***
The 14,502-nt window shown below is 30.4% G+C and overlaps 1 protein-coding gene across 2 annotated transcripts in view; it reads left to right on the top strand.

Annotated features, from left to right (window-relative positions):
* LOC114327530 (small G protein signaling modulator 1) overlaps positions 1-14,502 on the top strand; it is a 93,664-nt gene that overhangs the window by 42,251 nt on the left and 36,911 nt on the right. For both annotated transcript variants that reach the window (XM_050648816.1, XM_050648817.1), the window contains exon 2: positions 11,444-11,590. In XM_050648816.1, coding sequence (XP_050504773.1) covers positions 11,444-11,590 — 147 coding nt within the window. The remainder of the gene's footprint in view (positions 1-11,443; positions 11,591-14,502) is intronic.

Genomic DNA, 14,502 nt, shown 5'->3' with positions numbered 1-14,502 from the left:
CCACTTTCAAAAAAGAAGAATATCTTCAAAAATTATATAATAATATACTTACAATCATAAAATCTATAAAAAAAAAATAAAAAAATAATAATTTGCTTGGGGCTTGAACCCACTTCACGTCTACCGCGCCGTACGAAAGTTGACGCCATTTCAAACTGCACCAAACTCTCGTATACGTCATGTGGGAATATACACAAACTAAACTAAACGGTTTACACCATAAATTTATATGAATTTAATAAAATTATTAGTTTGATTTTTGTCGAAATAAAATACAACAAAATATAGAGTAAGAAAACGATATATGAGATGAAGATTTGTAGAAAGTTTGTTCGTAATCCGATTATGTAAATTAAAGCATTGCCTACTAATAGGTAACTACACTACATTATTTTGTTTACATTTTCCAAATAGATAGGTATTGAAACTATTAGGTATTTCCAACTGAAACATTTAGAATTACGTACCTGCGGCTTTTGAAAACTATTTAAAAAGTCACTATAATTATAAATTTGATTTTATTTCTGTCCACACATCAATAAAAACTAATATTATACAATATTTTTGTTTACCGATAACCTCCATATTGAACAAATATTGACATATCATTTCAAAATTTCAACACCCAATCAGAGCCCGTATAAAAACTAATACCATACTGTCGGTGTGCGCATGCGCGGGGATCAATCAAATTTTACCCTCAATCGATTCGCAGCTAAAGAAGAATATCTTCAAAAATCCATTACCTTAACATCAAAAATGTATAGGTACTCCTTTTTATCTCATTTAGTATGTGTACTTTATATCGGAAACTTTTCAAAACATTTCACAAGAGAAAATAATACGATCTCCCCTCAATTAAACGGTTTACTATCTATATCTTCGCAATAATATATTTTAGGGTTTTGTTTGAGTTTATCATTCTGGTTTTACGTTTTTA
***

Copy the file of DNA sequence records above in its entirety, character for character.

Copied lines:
The 14,502-nt window shown below is 30.4% G+C and overlaps 1 protein-coding gene across 2 annotated transcripts in view; it reads left to right on the top strand.

Annotated features, from left to right (window-relative positions):
* LOC114327530 (small G protein signaling modulator 1) overlaps positions 1-14,502 on the top strand; it is a 93,664-nt gene that overhangs the window by 42,251 nt on the left and 36,911 nt on the right. For both annotated transcript variants that reach the window (XM_050648816.1, XM_050648817.1), the window contains exon 2: positions 11,444-11,590. In XM_050648816.1, coding sequence (XP_050504773.1) covers positions 11,444-11,590 — 147 coding nt within the window. The remainder of the gene's footprint in view (positions 1-11,443; positions 11,591-14,502) is intronic.

Genomic DNA, 14,502 nt, shown 5'->3' with positions numbered 1-14,502 from the left:
CCACTTTCAAAAAAGAAGAATATCTTCAAAAATTATATAATAATATACTTACAATCATAAAATCTATAAAAAAAAAATAAAAAAATAATAATTTGCTTGGGGCTTGAACCCACTTCACGTCTACCGCGCCGTACGAAAGTTGACGCCATTTCAAACTGCACCAAACTCTCGTATACGTCATGTGGGAATATACACAAACTAAACTAAACGGTTTACACCATAAATTTATATGAATTTAATAAAATTATTAGTTTGATTTTTGTCGAAATAAAATACAACAAAATATAGAGTAAGAAAACGATATATGAGATGAAGATTTGTAGAAAGTTTGTTCGTAATCCGATTATGTAAATTAAAGCATTGCCTACTAATAGGTAACTACACTACATTATTTTGTTTACATTTTCCAAATAGATAGGTATTGAAACTATTAGGTATTTCCAACTGAAACATTTAGAATTACGTACCTGCGGCTTTTGAAAACTATTTAAAAAGTCACTATAATTATAAATTTGATTTTATTTCTGTCCACACATCAATAAAAACTAATATTATACAATATTTTTGTTTACCGATAACCTCCATATTGAACAAATATTGACATATCATTTCAAAATTTCAACACCCAATCAGAGCCCGTATAAAAACTAATACCATACTGTCGGTGTGCGCATGCGCGGGGATCAATCAAATTTTACCCTCAATCGATTCGCAGCTAAAGAAGAATATCTTCAAAAATCCATTACCTTAACATCAAAAATGTATAGGTACTCCTTTTTATCTCATTTAGTATGTGTACTTTATATCGGAAACTTTTCAAAACATTTCACAAGAGAAAATAATACGATCTCCCCTCAATTAAACGGTTTACTATCTATATCTTCGCAATAATATATTTTAGGGTTTTGTTTGAGTTTATCATTCTGGTTTTACGTTTTTA